Cet article en français.
Hélène and Louise:
We talked about it in previous articles: When fall comes, for ecological and esthetical reasons, we don't cut our plants close to the ground as it happens in a traditionnal garden maintenance plan. It's actually a good thing not to cut if you have a varied, healthy garden, where diseases and pests aren't a problem.
Personnally, I prefer a garden that keeps an interesting form from fall to spring. Following a good snow, it feels like our outside space as been tucked in a fluffy, soundless comforter. That "padded silence" is sublime on its own merit.
But after an icestorm, the winter garden can transform into a magical fairyland, which may console us from a climactic event that we, quebecers, have learned to dread because of its devastating consequences.
The sun rays on the frosted landscape is breathtaking, however. No way we can cut a bouquet out of it for the home, but I would if I just could.
So if you decide against that severe fall garden cleanup next year, you may, like us find that your garden has a lot of artistic value to offer you during the dark months of winter.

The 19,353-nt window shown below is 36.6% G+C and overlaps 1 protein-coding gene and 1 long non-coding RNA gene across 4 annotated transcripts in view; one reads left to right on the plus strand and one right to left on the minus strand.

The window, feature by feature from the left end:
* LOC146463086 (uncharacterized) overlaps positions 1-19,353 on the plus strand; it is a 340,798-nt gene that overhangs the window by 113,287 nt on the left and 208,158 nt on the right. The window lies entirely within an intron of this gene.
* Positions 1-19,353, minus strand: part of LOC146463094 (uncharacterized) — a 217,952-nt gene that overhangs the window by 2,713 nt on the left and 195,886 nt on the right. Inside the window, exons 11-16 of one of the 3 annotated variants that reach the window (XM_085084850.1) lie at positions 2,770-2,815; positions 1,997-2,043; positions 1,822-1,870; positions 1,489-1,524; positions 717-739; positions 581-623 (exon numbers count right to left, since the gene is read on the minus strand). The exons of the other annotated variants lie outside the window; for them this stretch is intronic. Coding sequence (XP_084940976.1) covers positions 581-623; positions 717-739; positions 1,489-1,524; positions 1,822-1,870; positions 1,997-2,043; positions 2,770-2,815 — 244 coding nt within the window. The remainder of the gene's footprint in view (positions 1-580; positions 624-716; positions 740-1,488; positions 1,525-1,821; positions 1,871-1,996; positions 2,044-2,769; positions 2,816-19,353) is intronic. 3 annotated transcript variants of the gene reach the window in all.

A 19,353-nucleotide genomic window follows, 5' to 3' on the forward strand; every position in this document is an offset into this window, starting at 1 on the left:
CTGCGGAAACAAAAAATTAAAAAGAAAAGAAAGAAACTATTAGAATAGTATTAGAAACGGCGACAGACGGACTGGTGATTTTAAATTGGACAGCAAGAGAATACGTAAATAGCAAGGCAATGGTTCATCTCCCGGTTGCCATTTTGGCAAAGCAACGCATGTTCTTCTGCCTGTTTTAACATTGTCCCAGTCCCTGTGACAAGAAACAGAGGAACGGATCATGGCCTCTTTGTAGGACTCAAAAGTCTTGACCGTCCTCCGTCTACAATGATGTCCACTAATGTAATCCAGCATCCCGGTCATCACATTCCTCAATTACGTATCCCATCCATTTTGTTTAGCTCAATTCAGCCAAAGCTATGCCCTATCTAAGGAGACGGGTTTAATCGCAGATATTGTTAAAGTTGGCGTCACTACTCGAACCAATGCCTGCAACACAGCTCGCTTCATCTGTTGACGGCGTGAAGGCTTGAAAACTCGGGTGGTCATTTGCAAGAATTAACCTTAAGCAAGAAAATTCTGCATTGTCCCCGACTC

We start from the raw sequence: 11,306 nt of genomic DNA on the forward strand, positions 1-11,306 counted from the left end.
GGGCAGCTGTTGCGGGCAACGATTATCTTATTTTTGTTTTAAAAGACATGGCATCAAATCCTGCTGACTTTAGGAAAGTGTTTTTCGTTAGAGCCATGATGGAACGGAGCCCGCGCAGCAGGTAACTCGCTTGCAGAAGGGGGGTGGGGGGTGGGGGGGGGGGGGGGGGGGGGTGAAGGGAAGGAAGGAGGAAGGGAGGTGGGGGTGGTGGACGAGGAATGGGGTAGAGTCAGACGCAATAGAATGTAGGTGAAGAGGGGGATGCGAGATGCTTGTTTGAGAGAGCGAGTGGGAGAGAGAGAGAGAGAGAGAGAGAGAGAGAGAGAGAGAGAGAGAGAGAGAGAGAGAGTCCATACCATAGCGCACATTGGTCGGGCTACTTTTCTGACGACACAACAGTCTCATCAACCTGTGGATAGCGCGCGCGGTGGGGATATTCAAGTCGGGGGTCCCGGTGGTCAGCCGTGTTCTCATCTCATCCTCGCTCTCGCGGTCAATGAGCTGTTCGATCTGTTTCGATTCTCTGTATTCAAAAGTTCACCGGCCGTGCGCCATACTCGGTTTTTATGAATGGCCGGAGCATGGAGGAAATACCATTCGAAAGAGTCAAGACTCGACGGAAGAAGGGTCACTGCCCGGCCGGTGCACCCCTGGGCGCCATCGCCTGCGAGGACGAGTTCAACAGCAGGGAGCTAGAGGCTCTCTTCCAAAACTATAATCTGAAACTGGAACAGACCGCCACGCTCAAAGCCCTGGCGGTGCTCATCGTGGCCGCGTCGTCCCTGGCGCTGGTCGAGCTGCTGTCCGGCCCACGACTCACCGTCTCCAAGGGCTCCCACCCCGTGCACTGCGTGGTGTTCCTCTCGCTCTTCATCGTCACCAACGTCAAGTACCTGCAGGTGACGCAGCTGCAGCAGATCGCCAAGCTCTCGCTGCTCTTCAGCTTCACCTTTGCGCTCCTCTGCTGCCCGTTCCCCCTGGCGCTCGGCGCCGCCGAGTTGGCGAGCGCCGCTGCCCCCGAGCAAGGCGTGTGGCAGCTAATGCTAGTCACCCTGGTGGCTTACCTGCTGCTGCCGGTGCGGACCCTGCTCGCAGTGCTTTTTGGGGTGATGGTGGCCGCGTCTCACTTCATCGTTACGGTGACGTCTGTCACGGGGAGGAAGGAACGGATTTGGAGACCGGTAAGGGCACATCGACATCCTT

|Spiraea (bottom picture) and the fruits and branches of a Rose (picture just above this text) are prisonners of ice.|
|The branch of a young cherry tree swathed in a short lived, precious cristal.|
|A dwarf cedar and a raspberry branch loaded under the weight of ice.|
For the grand finale, a couple of clichés of christmas lights encased in a transparent coating :
They can make the ice simply enchanting. These pictures have been taken this year and last year in both gardens just after the icestorms we had.
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